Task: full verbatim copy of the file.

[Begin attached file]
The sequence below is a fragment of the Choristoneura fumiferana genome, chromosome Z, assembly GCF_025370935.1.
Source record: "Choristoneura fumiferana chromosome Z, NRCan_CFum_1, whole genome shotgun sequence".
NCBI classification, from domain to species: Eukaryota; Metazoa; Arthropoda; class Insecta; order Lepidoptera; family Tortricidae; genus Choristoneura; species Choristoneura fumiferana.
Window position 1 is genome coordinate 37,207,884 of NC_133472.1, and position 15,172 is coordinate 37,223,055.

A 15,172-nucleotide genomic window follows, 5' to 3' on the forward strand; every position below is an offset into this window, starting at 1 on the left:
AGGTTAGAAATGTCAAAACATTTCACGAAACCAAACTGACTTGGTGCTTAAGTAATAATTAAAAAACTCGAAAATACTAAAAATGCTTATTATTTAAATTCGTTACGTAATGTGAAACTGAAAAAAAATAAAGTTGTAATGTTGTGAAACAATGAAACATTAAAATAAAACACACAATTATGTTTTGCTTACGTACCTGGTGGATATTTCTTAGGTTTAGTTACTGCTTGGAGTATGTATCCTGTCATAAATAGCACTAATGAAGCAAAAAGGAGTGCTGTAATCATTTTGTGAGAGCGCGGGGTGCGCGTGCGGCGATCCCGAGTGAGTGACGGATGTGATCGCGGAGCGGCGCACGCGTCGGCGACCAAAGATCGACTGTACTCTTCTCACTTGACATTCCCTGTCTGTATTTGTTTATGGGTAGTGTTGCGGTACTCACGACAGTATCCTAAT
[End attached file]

The sequence below is a fragment of the Choristoneura fumiferana genome, chromosome Z, assembly GCF_025370935.1.
Source record: "Choristoneura fumiferana chromosome Z, NRCan_CFum_1, whole genome shotgun sequence".
NCBI classification, from domain to species: Eukaryota; Metazoa; Arthropoda; class Insecta; order Lepidoptera; family Tortricidae; genus Choristoneura; species Choristoneura fumiferana.
Window position 1 is genome coordinate 37,207,884 of NC_133472.1, and position 15,172 is coordinate 37,223,055.

A 15,172-nucleotide genomic window follows, 5' to 3' on the forward strand; every position below is an offset into this window, starting at 1 on the left:
AGGTTAGAAATGTCAAAACATTTCACGAAACCAAACTGACTTGGTGCTTAAGTAATAATTAAAAAACTCGAAAATACTAAAAATGCTTATTATTTAAATTCGTTACGTAATGTGAAACTGAAAAAAAATAAAGTTGTAATGTTGTGAAACAATGAAACATTAAAATAAAACACACAATTATGTTTTGCTTACGTACCTGGTGGATATTTCTTAGGTTTAGTTACTGCTTGGAGTATGTATCCTGTCATAAATAGCACTAATGAAGCAAAAAGGAGTGCTGTAATCATTTTGTGAGAGCGCGGGGTGCGCGTGCGGCGATCCCGAGTGAGTGACGGATGTGATCGCGGAGCGGCGCACGCGTCGGCGACCAAAGATCGACTGTACTCTTCTCACTTGACATTCCCTGTCTGTATTTGTTTATGGGTAGTGTTGCGGTACTCACGACAGTATCCTAAT